Consumers Will Still Want the "Real Thing"
A Meat and Dairy Industries Article from All-Creatures.org

FROM CleanMeat-Hoax.com
October 2019

If given the choice, many consumers will choose real meat over lab-grown meat...

Proponents of Clean Meat (CM) argue that once CM products are at the right price-point and of sufficiently high quality, they will naturally out-compete meat from factory-farmed animals. But one weakness of this strategy is the likelihood that, given the choice, most consumers will still want the "real thing" over the "fake" version. A recent study found that "43% of people would prefer to eat animal-based foods even when clean meat is the same price. One of the main reasons people are put off is because they perceive clean meat as unnatural.”

For the sake of argument, let's suppose that the costs of producing Clean Meat products are brought low enough to compete directly with CAFO-produced meats, as CM proponents suggest. Will consumers choose Clean Meat over conventional meat, even then? According to Bruce Friedrich, the Pied-Piper of the Clean Meat movement, the answer is an unequivocal "yes." To make his case, Friedrich cites research suggesting that consumers buy products based chiefly on the basis of "price, taste (i.e. aesthetics), and convenience." However, this is a simplistic understanding of the semiotics of commodities--or, to put it in plainer English, of the way that products take on cultural and psychological meaning for us. Consumers in fact buy products for a variety of reasons, reasons that have to do not only with price and convenience, but also with personal identity, values, social norms, status, and so on.

Therefore to assume that consumers will flock to Clean Meat instead of "real" meat is naive at best. Indeed, it is almost willfully to ignore the complex cultural associations that have become attached to meat over the centuries--such as romantic tropes of connection to the land and to nature, the cycle of life, rural community, and so on. Meat is also closely bound up with ideals of masculinity, along with fantasies of power, dominance, and violence, as the feminist scholar Carol J. Adams has shown.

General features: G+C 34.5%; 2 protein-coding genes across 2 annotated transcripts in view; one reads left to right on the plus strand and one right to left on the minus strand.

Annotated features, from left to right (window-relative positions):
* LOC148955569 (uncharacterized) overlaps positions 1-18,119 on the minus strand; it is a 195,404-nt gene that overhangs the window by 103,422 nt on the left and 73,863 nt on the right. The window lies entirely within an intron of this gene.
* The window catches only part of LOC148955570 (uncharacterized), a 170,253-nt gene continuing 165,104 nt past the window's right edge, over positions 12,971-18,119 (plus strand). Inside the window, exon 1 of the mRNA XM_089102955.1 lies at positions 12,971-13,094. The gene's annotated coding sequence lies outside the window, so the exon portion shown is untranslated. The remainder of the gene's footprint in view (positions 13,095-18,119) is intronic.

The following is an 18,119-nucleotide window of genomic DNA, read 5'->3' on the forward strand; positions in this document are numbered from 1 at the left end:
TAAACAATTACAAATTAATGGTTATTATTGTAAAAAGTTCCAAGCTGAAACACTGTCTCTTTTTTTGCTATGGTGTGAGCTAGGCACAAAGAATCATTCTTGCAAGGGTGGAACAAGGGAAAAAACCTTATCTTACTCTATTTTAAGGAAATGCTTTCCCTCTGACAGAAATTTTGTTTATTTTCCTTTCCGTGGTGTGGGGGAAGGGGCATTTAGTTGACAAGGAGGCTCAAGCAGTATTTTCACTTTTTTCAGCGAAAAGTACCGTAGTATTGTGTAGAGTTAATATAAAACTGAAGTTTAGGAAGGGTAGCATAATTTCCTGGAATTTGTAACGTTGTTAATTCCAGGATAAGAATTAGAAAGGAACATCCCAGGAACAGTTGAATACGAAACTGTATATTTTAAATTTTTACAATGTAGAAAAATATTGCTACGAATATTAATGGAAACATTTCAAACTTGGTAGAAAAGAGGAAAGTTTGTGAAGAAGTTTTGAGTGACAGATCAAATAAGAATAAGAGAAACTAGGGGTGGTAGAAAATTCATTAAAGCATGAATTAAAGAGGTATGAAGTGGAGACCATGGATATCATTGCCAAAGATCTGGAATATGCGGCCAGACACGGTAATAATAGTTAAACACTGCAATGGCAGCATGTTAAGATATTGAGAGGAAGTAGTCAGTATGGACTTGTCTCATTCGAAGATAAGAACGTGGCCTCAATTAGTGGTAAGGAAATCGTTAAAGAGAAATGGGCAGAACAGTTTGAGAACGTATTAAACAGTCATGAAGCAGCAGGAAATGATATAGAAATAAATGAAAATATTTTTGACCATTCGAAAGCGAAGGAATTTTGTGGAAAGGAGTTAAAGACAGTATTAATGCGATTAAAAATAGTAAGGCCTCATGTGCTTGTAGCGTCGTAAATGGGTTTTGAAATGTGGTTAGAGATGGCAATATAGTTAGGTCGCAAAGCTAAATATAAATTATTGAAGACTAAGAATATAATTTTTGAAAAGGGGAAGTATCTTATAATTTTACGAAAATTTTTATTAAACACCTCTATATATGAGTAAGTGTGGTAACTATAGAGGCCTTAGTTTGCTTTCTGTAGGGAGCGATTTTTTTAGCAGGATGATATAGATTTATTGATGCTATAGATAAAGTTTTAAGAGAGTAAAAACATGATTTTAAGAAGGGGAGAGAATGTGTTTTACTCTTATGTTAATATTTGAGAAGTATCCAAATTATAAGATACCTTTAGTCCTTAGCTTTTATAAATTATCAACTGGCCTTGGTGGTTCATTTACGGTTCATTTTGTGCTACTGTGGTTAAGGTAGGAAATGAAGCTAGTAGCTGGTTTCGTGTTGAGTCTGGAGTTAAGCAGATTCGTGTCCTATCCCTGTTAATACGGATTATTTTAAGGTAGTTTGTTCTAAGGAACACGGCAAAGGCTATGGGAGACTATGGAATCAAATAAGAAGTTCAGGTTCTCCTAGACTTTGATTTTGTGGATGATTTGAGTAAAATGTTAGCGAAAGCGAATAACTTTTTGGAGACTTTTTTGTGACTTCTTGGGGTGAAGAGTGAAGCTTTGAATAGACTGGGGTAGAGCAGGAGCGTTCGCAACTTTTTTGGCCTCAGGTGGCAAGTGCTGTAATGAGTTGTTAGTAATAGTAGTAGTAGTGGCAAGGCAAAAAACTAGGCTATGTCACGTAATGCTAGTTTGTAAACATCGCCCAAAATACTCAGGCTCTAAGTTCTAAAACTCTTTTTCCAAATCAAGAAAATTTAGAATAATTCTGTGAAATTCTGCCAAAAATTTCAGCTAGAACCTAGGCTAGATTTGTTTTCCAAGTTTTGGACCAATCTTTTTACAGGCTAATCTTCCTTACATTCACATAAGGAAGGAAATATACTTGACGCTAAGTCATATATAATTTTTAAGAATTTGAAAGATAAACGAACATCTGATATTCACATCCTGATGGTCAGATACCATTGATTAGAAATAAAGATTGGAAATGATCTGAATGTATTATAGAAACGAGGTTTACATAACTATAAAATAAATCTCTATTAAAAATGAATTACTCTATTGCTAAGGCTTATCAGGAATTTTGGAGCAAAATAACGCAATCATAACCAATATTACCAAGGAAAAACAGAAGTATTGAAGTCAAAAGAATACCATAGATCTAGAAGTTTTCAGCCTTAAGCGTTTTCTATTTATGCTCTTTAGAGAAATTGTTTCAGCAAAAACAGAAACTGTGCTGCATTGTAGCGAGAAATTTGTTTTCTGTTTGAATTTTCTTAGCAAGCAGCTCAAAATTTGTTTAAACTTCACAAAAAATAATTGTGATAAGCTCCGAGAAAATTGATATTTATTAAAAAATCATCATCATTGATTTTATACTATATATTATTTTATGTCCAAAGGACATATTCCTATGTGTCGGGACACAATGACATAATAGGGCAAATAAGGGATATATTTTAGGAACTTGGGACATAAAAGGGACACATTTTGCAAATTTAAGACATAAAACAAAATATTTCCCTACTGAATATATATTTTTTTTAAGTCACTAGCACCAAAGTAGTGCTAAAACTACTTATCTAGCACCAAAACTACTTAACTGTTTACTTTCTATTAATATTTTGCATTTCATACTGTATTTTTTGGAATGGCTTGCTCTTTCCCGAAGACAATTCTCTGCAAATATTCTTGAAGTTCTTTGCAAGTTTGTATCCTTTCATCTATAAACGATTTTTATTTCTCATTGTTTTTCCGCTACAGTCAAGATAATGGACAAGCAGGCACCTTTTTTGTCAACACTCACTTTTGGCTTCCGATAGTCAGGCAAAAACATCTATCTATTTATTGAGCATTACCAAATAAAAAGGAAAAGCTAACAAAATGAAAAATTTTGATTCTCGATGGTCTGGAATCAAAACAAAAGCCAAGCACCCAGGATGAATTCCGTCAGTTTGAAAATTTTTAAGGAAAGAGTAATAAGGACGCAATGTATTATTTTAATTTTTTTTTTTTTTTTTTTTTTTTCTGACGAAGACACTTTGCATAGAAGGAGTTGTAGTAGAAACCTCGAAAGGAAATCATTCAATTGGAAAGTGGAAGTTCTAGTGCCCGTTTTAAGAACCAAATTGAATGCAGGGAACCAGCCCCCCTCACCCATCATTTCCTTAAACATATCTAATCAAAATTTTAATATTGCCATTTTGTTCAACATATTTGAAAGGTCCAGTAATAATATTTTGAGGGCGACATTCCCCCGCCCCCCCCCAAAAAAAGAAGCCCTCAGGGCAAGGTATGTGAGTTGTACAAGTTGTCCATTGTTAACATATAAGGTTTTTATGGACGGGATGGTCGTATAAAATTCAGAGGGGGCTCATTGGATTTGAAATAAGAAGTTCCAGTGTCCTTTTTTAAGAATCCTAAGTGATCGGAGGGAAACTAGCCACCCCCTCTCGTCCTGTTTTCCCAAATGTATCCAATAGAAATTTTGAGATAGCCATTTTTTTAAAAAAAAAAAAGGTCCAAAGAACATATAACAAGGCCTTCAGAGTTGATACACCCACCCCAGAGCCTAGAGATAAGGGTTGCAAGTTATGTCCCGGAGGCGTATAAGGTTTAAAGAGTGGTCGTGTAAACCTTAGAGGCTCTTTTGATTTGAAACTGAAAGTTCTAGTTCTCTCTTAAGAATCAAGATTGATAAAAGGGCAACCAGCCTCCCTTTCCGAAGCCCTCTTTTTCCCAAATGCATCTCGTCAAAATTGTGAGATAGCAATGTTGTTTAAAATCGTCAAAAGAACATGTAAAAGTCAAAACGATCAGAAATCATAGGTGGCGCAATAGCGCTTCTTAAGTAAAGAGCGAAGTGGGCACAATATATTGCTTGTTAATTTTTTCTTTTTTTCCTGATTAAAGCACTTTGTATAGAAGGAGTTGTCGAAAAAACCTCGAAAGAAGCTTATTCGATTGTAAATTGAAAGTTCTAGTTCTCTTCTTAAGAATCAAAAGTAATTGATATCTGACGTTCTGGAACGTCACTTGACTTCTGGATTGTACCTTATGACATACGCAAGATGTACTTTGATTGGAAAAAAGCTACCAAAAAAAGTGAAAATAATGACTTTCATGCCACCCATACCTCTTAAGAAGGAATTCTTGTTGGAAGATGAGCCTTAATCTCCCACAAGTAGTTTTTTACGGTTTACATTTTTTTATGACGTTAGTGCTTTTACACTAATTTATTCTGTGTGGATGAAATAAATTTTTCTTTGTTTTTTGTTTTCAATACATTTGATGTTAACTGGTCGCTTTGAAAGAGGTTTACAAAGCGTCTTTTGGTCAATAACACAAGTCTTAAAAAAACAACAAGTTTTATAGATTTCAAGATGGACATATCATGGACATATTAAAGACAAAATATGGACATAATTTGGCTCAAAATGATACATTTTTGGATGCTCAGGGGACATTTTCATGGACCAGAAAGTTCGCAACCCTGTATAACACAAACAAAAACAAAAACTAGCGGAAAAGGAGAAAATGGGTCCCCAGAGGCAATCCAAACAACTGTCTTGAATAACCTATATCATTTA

The problem of "authenticity" presents especially acute challenges for the Clean Meat lobby. That's because "authenticity," "realness," and "naturalness" are some of the most potent tropes in all of marketing. Consider the effectiveness of Coca Cola's campaign, "Coke: It's the Real Thing," and the US Beef Industry's campaign, "Beef: Real Food for Real People."

Even if CM becomes more common, most of the public will likely continue to prefer flesh from living animals, due to its association with authenticity, connection to the land, the perceived virtues of farm culture, etc. In fact, we see this happening already. Local Harvest, for example, a website promoting small-scale animal agriculture ("Real Farms, Real Food, Real Community" is the byline), refers to Clean Meat as "fake meats," and positions meat from smaller animal farms as better for the environment and for the community:

"[F]ake meats come from a few factories owned by corporations (most of them investor-owned). Real meat comes from hundreds of thousands of family-scale farms contributing to our rural communities all over this.....Do you see the clear difference here? Do we want more colonization of our food supply by venture capitalists or do we want democratized, small-scale farming businesses that invest in and give back to our communities? Do we need more food products that are divorced from nature and continue to erode our connection to it?"

Even cooks and food experts who have no objection to Clean Meat on a philosophical level nonetheless are put off by its synthetic nature. As the vegetarian chef Brooks Headley told one reporter: “I don’t have any issue with fake meat, but I think it’s weird, and kind of gross, like cigarettes,” said Headley. “Also, that stuff is just really, really processed.”

When Clean Meat advocates say that with enough money, Americans can be manipulated through advertising into wanting practically anything, including synthetic meat, they certainly have a point (albeit one that speaks volumes about what is wrong with our consumer society). However, they exaggerate the ease with which cellular meats will be found as desirable to consumers as meats from once live animals. The mere existence of an alternative to an existing destructive or unethical commodity--even a cheaper one of equal or nearly equal quality--is not in itself a sufficient condition for its senescence. Nor can advertising convince people to prefer a fake to the real thing.

Zirconia vs. Real Diamonds; Faux Fur vs. Real Fur

That we are headed quickly into a future not in which factory farm meat has been swapped out for cellular meat, but one in which both commodities flourish, is suggested by the market in synthetic diamonds.